By Sharna Johnson: Freedom New Mexico
Clovis officials are desperate to get residents counted because people equal dollars.
And it all hinges on 10 simple questions.
Clovis Community Development Director Claire Burroughes said large segments of Clovis didn’t respond to the Census count 10 years ago, skewing population figures and depriving the community of much needed money.
The southern portion of the community was the worst, she said, with only 17 percent answering the Census questionnaire, although, “Throughout the community it was quite low,” she said, explaining, “it negatively impacts the city’s ability to apply for funding.”
The final count of 32,667, which has been relied on for the last decade, wasn’t even close, Burroughes said, but it has prevented the city from applying for federal grants and program dollars that would have benefited residents.
Residents should receive a 10-question form in the mail to fill out by Tuesday.
By April 15, Census workers will begin going door-to-door to collect questionnaires that were not returned to the Census Bureau.
Even in Portales, which averaged 62 percent overall response to the 2000 Census — just slightly under the state average — the drive is on.
Nicole Thornton, community affairs coordinator, said the city is focused on getting the message across that even if you only live in the community as a college student or because of the military, you still need to be counted.
“We’re trying to educate our community on who should respond… There’s a lot of misnomers out there,” she said. “It’s (based on) where you are physically located. It’s important to be counted because this isn’t going to be done again for another 10 years.”
In both cities there are Census Centers set up to help people with their questionnaires and to answer questions they may have, Burroughes said, and people can also visit the Census’ Web site or call the city for help.
Things such as the number of schools in the community, infrastructure, health care and other programs depend on the population numbers determined by the Census count.
“People don’t respond to it for whatever reason,” she said.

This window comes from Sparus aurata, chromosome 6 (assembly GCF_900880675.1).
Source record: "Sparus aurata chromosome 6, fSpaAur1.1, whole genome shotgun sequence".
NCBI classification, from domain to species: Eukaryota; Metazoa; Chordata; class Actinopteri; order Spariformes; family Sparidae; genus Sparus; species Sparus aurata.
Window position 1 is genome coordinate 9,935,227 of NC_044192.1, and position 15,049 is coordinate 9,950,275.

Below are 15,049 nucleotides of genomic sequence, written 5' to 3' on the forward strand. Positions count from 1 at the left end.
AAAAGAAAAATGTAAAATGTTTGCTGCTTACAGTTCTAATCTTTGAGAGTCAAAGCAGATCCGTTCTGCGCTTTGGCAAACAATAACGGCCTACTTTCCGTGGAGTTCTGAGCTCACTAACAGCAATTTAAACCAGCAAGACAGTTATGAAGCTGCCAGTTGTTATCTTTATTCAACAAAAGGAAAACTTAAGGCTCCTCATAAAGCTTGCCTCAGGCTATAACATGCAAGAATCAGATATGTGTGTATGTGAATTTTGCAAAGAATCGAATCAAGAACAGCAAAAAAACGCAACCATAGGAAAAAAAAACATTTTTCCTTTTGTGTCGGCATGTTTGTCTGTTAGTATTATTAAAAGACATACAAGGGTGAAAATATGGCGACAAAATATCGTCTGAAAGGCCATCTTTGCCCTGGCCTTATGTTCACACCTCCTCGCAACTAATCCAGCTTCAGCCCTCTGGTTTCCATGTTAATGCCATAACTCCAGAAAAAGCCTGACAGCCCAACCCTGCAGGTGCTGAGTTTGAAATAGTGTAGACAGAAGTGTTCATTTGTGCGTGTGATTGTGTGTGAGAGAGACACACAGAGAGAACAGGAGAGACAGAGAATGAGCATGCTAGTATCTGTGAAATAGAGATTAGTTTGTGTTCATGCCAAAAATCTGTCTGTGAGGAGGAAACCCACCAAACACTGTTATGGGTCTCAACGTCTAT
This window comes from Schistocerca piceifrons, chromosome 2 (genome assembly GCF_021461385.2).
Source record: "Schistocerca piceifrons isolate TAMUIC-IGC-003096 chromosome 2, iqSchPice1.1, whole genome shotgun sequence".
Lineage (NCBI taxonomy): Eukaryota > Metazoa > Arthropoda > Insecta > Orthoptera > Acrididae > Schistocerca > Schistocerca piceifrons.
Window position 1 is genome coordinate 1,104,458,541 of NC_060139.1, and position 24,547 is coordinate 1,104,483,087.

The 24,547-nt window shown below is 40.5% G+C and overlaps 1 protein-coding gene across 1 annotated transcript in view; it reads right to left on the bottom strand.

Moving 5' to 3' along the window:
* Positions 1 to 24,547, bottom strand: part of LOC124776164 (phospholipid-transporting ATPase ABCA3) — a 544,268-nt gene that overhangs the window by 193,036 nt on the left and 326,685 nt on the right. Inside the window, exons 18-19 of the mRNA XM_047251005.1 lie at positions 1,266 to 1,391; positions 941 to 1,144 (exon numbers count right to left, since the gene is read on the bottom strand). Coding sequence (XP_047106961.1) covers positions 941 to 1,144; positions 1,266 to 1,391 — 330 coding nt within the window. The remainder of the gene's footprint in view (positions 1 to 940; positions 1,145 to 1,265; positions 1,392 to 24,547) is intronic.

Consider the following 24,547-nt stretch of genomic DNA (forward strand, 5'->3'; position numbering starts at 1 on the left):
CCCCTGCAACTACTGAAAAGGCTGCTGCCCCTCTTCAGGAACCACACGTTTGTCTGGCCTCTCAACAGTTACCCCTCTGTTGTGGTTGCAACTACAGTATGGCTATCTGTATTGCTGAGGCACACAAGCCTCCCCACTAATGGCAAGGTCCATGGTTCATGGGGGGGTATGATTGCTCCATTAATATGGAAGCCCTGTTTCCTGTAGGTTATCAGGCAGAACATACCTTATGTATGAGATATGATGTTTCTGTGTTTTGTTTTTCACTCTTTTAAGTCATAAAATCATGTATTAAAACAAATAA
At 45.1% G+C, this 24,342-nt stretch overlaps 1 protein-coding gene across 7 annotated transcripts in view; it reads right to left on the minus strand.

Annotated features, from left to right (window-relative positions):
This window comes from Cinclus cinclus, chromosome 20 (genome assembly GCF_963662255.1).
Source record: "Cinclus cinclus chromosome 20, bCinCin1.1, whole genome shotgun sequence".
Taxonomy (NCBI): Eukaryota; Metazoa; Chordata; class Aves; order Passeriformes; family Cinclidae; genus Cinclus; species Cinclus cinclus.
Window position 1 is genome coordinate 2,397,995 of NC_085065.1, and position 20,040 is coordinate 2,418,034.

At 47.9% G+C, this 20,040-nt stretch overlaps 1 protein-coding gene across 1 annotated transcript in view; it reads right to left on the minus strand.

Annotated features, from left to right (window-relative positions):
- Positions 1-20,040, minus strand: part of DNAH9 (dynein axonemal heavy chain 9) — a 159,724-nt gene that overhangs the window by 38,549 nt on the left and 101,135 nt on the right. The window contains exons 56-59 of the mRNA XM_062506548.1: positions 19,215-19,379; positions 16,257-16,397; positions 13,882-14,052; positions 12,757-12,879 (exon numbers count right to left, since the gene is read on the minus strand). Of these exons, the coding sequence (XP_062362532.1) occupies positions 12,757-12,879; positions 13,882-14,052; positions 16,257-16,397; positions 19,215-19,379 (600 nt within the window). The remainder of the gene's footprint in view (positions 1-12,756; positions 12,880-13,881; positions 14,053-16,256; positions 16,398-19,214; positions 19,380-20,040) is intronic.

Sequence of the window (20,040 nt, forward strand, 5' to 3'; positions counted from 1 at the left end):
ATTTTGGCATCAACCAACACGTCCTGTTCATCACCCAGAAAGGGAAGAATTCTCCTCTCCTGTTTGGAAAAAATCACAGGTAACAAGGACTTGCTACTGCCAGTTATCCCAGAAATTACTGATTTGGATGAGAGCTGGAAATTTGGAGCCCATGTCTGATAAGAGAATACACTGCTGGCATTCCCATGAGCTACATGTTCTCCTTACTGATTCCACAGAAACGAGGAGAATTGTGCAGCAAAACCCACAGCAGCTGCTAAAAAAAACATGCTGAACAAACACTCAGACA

“To be able to help people, we have to know what demography were dealing with.”
And the people who need the assistance the most tend to be the ones who don’t answer their questionnaires, Burroughes said.
It is important people realize their questionnaires are confidential, she said, explaining immigration status and other matters are not considered or recorded.
“If you’re here illegally, we don’t need to know you’re here illegally but we still need to know you’re here,” she said, explaining illegal immigrants impact resources and services alongside everything else and influence what is needed to sustain the community.
If the community crosses the 50,000 population mark, Burroughes said it elevates it into a higher bracket for federal money and assistance.
• You will only be asked to answer 10 questions
• Your personal information is confidential and not shared with any other government agencies.
• Immigration status is not an issue
• Questionnaires are available in multiple languages and assistance is available.
• No one will call you or ask or require you to answer any other questions.
• Census workers will not begin going to households until April 15 and will carry identification
Local Census facts and events:
Census Block Party — 11 a.m. to 4 p.m. today, Potter Park, Clovis. There will be food, games and information booths on a variety of services and topics.
397 — Census workers have been hired in Clovis
Census job fair — 8 a.m. to 5 p.m. Monday, City Hall. People interested in working for the Census can apply and test.